Why isn't Spanish writer Javier Marias more well known in this country? Although he has published 29 books that have been translated into over 40 languages, American readers have been slow to embrace the work of the witty and stylish writer.
New Directions, Mr. Marias' American publisher, knows this and has begun a campaign that may finally win him the following he deserves. Last year they brought out "Your Face Tomorrow," the first installment of a three-volume tour de force in which the author has added espionage to his signature explorations of love and marriage.
Now comes "Written Lives," a book that contains 26 mini-biographies of famous writers from around the world. The idea, Mr. Marias writes in the introduction, "was to treat these well-known literary figures as if they were fictional characters, which may well be how all writers, whether famous or obscure, would secretly like to be treated."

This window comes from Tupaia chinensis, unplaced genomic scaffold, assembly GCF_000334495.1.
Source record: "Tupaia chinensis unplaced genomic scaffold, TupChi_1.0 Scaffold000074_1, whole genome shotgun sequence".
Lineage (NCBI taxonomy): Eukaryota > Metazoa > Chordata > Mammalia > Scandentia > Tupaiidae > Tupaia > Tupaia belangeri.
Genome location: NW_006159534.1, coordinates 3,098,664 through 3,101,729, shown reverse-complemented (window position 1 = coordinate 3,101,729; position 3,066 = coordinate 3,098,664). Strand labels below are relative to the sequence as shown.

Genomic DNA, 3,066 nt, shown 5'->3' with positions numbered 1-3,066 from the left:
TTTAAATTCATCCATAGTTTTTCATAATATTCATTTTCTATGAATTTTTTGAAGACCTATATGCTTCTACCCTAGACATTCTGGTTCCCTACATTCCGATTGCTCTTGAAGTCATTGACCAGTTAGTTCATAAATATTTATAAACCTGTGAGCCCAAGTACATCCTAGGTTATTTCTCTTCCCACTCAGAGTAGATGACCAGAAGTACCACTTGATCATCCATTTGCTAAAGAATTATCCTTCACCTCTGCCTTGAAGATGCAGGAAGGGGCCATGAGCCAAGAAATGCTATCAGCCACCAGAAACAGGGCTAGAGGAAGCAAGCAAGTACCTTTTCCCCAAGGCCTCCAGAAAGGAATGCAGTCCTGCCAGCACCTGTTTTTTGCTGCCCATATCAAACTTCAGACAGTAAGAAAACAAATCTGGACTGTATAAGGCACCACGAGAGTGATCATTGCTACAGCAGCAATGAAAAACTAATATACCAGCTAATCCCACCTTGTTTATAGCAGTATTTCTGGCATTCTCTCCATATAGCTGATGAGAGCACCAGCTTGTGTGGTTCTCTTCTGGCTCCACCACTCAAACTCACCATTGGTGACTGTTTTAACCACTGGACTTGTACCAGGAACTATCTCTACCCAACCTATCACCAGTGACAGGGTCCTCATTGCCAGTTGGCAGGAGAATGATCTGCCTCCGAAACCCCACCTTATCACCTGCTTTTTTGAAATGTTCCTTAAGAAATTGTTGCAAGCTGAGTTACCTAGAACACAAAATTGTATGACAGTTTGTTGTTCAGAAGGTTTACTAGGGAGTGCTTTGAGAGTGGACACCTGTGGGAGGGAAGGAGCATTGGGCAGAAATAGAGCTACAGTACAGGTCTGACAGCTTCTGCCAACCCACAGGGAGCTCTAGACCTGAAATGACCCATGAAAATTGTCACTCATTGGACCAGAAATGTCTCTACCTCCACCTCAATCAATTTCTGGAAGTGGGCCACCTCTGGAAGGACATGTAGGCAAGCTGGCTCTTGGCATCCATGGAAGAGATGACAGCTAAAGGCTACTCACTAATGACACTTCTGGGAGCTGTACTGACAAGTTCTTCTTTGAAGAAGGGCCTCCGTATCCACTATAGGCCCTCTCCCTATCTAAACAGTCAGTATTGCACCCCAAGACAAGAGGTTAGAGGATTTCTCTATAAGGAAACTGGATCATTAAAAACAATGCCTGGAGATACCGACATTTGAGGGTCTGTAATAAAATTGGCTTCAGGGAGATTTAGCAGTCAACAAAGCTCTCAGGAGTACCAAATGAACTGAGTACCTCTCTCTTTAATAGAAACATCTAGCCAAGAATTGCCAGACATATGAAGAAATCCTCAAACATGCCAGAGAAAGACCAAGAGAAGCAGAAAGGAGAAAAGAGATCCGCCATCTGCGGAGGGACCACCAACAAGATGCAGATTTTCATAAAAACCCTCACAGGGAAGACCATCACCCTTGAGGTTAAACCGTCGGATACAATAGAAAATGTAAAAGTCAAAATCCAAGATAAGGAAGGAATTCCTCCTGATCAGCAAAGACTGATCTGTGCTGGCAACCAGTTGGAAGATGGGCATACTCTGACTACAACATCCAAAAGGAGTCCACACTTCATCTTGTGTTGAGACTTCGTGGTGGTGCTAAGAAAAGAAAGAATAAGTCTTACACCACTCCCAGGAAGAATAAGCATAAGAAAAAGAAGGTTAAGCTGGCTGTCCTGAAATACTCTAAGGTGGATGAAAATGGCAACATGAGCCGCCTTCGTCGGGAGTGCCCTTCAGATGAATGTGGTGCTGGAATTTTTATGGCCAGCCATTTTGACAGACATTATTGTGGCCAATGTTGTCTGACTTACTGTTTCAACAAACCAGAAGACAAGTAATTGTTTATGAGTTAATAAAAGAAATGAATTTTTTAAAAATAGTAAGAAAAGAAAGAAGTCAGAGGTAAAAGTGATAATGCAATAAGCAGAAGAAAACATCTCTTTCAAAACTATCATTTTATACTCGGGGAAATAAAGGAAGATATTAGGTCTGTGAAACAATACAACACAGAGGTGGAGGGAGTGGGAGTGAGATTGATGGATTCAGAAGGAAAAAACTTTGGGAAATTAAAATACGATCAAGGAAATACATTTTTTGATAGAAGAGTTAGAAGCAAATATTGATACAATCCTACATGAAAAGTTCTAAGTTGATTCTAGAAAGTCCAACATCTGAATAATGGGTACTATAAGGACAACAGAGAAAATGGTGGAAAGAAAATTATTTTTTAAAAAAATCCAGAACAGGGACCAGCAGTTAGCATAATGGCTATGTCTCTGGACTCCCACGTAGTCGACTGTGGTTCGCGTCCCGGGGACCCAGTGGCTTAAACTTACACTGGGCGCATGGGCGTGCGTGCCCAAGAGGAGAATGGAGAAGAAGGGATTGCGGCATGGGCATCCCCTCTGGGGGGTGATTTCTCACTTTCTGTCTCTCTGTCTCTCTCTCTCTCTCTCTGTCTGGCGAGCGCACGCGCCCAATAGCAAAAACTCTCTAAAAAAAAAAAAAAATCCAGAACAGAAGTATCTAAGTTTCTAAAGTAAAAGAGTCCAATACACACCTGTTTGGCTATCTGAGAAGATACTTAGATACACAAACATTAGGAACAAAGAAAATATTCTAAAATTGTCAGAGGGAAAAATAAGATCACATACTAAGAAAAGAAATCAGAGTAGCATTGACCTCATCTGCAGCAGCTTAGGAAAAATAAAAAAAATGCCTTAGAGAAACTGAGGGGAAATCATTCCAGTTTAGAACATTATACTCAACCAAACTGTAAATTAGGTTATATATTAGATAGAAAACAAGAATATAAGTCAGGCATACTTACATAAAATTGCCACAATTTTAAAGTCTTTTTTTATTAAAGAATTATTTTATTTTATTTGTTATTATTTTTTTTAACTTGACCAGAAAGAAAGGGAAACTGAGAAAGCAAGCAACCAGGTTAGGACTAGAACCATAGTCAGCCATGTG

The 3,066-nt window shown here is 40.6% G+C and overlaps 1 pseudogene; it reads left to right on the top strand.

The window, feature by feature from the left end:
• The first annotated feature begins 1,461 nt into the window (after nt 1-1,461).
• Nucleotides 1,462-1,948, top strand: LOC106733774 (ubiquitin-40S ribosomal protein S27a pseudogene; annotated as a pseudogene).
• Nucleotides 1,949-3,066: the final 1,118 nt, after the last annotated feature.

He notes that he offers "snippets" of their lives, adding slyly "Far from being a hagiography, and far too from the solemnity with which authors are frequently treated, these Written Lives are told, I think, with a mixture of affection and humour. The latter is doubtless present in every case; the former, I must admit, is lacking in the case of Joyce, Mann and Mishima."
Though he reckons that all of his subjects were "fairly disastrous" individuals, he notes that what he feels about them as individuals "does not necessarily correspond to any admiration or scorn I might actually feel for their writing."
You can find the review here
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